The City of Fort Morgan, Colorado kicked off National Drinking Water Week on May 2 with a variety of events designed to raise awareness of the often-overlooked safety record of the city’s and nation’s water delivery systems.
Often Taken for Granted
“National Drinking Water Week is a chance for water utilities and the customers they serve to join together and celebrate the immeasurable value of clean and safe water in our daily lives,” said Jack Hoffbuhr, executive director of the American Water Works Association, as reported in the May 4 issue of Water Week. “North America has some of the best water in the world, and we all share the obligation to keep it that way.”
Fort Morgan events include a Thirsty Lizard Water Conservation classroom program for sixth-graders. The city also held an essay contest and sponsored tours of the water treatment plant for students. The mayor issued a proclamation, and the city published advertisements in the local media to promote the week.
“In relation to National Drinking Water Week, City of Fort Morgan consumers can be confident in the quality, safety, and taste of their tap water,” reported the May 3 Fort Morgan Times. “A resource that is often taken for granted, the city’s water utility is dedicated to providing the highest quality drinking water to its consumers.”
Chlorine Key to Safety
“Methods used to ensure quality, safety, and taste, such as chlorine disinfection, have been cited by the Centers for Disease Control as one of the 20th Century’s 10 most important public health accomplishments,” the Times story added. “U.S. tap water supply is considered the safest in the world.”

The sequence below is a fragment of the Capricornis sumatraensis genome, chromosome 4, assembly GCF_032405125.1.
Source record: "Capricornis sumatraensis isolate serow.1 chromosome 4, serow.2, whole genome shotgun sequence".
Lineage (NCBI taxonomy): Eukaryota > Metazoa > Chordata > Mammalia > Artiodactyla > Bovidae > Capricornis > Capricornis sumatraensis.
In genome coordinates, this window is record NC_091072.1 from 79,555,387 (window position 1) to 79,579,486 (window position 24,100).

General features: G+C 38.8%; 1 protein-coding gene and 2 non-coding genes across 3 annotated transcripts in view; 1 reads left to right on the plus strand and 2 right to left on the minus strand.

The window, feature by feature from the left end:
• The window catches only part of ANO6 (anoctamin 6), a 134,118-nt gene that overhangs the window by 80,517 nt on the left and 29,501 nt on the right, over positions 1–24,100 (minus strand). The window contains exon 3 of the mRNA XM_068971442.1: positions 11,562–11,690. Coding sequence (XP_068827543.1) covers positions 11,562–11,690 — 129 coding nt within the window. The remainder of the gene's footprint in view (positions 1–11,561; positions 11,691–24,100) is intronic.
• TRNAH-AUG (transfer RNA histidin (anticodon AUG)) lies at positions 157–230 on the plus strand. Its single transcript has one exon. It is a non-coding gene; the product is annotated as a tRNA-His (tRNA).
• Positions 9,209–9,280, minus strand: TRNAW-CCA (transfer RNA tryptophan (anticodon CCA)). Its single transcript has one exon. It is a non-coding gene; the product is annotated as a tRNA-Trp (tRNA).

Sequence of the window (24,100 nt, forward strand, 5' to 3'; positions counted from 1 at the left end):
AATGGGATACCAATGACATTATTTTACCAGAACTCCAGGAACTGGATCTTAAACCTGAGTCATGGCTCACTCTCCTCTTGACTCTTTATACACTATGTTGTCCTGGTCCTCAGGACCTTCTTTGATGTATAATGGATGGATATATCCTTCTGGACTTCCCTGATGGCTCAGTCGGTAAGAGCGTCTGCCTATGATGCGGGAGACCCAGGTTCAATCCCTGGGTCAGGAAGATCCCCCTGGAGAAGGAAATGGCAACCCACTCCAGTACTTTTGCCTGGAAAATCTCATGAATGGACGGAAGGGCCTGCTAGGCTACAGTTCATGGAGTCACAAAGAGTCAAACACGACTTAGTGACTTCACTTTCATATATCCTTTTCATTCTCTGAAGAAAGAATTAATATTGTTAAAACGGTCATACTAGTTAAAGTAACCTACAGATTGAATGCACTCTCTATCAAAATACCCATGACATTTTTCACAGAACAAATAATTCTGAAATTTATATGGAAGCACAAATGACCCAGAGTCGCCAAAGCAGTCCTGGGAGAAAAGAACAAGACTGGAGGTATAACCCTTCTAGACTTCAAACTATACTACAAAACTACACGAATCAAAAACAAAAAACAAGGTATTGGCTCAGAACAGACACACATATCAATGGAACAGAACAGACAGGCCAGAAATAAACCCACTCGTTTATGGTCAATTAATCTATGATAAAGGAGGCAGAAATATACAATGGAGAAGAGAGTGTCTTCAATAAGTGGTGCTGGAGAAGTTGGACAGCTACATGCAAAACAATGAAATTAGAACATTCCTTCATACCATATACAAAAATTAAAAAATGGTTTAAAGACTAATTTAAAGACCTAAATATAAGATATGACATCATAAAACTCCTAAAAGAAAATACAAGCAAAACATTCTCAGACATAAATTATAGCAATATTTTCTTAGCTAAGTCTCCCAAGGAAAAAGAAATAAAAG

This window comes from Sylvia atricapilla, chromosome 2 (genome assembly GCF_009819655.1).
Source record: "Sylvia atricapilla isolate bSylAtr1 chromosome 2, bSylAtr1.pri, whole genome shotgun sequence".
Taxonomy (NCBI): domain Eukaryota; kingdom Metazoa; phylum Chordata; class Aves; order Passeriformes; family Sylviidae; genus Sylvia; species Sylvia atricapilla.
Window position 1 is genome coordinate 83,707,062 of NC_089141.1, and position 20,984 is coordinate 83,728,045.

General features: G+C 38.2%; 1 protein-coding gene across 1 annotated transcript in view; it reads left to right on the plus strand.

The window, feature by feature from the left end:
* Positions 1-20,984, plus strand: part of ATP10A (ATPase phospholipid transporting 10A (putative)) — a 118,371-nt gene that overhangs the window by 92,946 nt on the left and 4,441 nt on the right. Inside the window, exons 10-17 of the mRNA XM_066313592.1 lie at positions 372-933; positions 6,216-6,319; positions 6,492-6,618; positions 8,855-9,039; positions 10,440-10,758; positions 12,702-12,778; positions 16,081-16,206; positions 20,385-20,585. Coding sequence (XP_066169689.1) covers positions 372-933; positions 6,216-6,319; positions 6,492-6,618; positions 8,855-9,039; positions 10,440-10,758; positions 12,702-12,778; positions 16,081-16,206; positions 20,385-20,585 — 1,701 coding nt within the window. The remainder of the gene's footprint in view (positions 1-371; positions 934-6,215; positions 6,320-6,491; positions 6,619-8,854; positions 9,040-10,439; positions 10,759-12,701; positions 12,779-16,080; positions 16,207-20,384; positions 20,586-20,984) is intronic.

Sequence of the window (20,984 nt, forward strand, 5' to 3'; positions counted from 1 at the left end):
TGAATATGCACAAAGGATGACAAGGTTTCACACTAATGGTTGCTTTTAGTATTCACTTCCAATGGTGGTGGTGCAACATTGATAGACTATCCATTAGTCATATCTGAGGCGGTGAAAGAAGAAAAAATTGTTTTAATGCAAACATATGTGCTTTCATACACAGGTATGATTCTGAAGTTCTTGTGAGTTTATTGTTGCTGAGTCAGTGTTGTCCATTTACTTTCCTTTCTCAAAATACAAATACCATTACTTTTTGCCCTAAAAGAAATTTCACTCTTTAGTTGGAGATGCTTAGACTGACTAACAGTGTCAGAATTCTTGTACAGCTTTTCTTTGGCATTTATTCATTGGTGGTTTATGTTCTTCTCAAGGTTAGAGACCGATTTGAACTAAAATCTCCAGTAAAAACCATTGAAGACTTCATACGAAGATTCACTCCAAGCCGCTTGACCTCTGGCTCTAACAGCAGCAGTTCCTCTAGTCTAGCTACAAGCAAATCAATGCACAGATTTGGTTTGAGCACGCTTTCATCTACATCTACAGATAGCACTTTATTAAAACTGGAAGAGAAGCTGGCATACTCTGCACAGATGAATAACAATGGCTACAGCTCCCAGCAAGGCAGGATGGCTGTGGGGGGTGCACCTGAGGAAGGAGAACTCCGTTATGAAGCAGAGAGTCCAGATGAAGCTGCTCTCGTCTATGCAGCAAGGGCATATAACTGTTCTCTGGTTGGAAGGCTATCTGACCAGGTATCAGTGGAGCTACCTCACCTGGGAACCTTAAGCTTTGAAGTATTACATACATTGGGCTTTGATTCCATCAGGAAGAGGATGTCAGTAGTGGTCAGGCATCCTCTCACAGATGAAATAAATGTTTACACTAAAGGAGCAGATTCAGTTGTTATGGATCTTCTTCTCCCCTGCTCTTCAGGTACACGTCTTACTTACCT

“Tap water today is safer to drink than in any other time in history. With Americans consuming more that 1 billion glasses of tap water a day, illness stemming from contaminated tap water is extremely rare in this country,” Ron Shaver, city director of utilities, told the Times.
“The careful balancing of regulations continues to be carried out by water utilities to insure the highest quality tap water is delivered to your home,” the Times added.
Other municipalities across the country also took part in National Drinking Water Week celebrations. In Cambridge, Massachusetts, the Cambridge Water Department presented informational displays in the lobby of its water purification facility, gave evening tours of the facility, and offered a series of activities for kids, including a hay ride, tours of the plant, a water distribution obstacle course, and fix-a-water-leak demonstrations.
James M. Taylor ([email protected]) is managing editor of Environment & Climate News.